Why don’t we just move all our solar panels 8 hours to the West?

time to spin up some giant flywheels.

I think the issue is, many regions in the U.S. operate on real time energy pricing markets. Generation companies get paid for what they produce based on these energy prices. When prices go below zero, they have to pay to produce.

The only groups that can afford to do this, are one's who can use clean energy government subsidies to bid in their cost of production at below zero, and essentially pay to produce energy on the power grid.

If you think clean energy should get a preference on the powergrid for dispatching energy, that is fine, and many places in Europe do it well and reliably. However, in this case, real time energy markets are probably not the best reflection of what incentives are truly at play.

An example of this is that clean energy gets an unfair advanatage in that it's weaknesses are not exposed. It is good to provide an economic incentive for the generators to need to perform better.

An example of this is wind plants in NY. They get energy subsidies for producing power, but not necessarily producing power on the power grid. So they can create energy, and never supply anyone with it, and get subsidies per MW for this. You might think the best way for them to double their income by

1. getting subsidies and

2. actually getting paid back the real time energy price on the power grid

would be by supplying power when it's needed by buying batteries and putting that energy they create (when the wind is blowing at night for example, when noones needs it) into the power grid when demand is high, at maybe 5pm on a hot summer day when everyone has their ac cranking, but it turns out that costs money? And they are already getting free money. Some power plants are starting to do that, but they could have easily done that a decade ago.

I believe we should have clean energy, and do what it takes to get there, that's why I specialized in Electric Power, but I think the way it's currently set up in the real time markets creates some preverse incentives that hinders optimisation in the field.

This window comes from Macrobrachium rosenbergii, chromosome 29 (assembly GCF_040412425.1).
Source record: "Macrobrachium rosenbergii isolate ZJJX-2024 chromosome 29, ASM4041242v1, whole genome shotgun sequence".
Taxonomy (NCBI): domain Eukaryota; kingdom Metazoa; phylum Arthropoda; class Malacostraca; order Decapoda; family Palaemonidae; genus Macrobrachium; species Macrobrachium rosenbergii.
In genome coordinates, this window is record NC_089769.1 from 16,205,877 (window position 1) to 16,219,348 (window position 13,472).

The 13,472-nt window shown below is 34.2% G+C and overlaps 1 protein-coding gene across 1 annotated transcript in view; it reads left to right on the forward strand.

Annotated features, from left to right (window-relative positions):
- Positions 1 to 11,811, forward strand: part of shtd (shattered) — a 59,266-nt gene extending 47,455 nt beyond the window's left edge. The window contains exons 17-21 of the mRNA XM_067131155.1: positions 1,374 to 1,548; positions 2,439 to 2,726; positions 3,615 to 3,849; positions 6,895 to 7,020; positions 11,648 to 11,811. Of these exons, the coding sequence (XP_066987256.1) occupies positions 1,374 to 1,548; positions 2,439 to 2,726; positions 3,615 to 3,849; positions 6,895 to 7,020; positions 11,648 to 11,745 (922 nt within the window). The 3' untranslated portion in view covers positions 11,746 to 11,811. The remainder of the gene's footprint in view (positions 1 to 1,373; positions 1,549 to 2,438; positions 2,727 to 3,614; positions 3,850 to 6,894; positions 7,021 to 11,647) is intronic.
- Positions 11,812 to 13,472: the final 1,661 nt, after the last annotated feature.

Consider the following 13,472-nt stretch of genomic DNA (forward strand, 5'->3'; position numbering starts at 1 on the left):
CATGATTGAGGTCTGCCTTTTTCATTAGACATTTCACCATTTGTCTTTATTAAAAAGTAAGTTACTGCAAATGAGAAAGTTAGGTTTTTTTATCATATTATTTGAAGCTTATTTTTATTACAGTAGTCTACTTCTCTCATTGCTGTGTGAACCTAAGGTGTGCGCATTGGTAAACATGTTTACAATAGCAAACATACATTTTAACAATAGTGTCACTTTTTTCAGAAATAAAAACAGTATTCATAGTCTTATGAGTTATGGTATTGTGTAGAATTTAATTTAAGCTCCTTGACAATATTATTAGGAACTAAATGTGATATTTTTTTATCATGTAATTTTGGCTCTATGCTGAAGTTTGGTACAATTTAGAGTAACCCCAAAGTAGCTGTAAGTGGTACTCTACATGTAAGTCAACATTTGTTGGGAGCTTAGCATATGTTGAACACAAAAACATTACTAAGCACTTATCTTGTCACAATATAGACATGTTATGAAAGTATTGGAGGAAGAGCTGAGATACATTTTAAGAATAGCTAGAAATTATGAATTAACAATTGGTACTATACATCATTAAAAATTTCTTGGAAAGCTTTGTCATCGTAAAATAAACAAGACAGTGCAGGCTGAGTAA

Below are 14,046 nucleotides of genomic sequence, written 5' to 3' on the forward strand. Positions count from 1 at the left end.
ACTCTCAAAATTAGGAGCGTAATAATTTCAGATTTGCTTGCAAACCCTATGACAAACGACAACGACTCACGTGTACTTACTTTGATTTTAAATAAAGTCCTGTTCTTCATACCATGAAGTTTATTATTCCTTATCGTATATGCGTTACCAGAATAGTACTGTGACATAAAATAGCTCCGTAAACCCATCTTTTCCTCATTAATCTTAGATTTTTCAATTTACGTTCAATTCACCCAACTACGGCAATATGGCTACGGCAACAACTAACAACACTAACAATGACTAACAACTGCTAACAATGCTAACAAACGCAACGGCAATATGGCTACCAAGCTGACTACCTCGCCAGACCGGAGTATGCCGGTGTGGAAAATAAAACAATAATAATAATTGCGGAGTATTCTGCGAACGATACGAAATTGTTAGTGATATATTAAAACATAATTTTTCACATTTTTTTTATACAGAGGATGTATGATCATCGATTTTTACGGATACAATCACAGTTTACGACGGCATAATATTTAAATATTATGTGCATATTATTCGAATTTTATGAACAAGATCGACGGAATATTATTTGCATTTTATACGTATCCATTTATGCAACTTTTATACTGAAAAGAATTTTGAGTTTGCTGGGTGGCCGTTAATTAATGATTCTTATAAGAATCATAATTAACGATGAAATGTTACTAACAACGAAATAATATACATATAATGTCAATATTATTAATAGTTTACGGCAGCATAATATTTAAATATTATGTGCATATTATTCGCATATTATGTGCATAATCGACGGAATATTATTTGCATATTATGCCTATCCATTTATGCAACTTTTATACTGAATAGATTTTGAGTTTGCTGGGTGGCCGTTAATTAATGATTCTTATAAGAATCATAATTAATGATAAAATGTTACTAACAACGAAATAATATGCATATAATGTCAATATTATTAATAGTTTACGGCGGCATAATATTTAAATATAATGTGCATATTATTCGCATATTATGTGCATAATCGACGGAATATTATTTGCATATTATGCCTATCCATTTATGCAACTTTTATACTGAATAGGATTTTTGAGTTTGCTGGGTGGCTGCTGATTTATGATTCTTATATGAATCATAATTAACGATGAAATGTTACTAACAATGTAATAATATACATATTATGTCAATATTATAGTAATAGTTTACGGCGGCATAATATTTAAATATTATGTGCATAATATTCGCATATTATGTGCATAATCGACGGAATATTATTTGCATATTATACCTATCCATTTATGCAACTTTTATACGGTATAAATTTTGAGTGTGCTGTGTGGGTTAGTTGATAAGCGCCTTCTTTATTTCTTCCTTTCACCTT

While clean energy is nice (solar panels, wind turbines) they could use alot of improvement on their efficiency and integrate batteries into their substation design. Many do not because it is too profitable as it is.

It's also important to note the people getting paid these subsidies are venture capitol firms funding these clean energy substations. They are not green tree hugging people, and most of the companies have an incredibly diverse portfolio that does not reflect a loyal dedication to clean energy cause. The profits they receive from these government funding go back to VC firms to be reallocated to...well.. whatever they see fit and many times it has very little to do with powergrid stuff at all, much less clean energy. This is free money for venture capitalists...think about that.

It's a very interesting market because people's idea of ethics and moral rightness are able to blind some very basic abuses in the system that degrade the performance, reliability and overall amount of clean energy produced on the power grid.


Bitcoin mining. This may or may not be a sincere suggestion.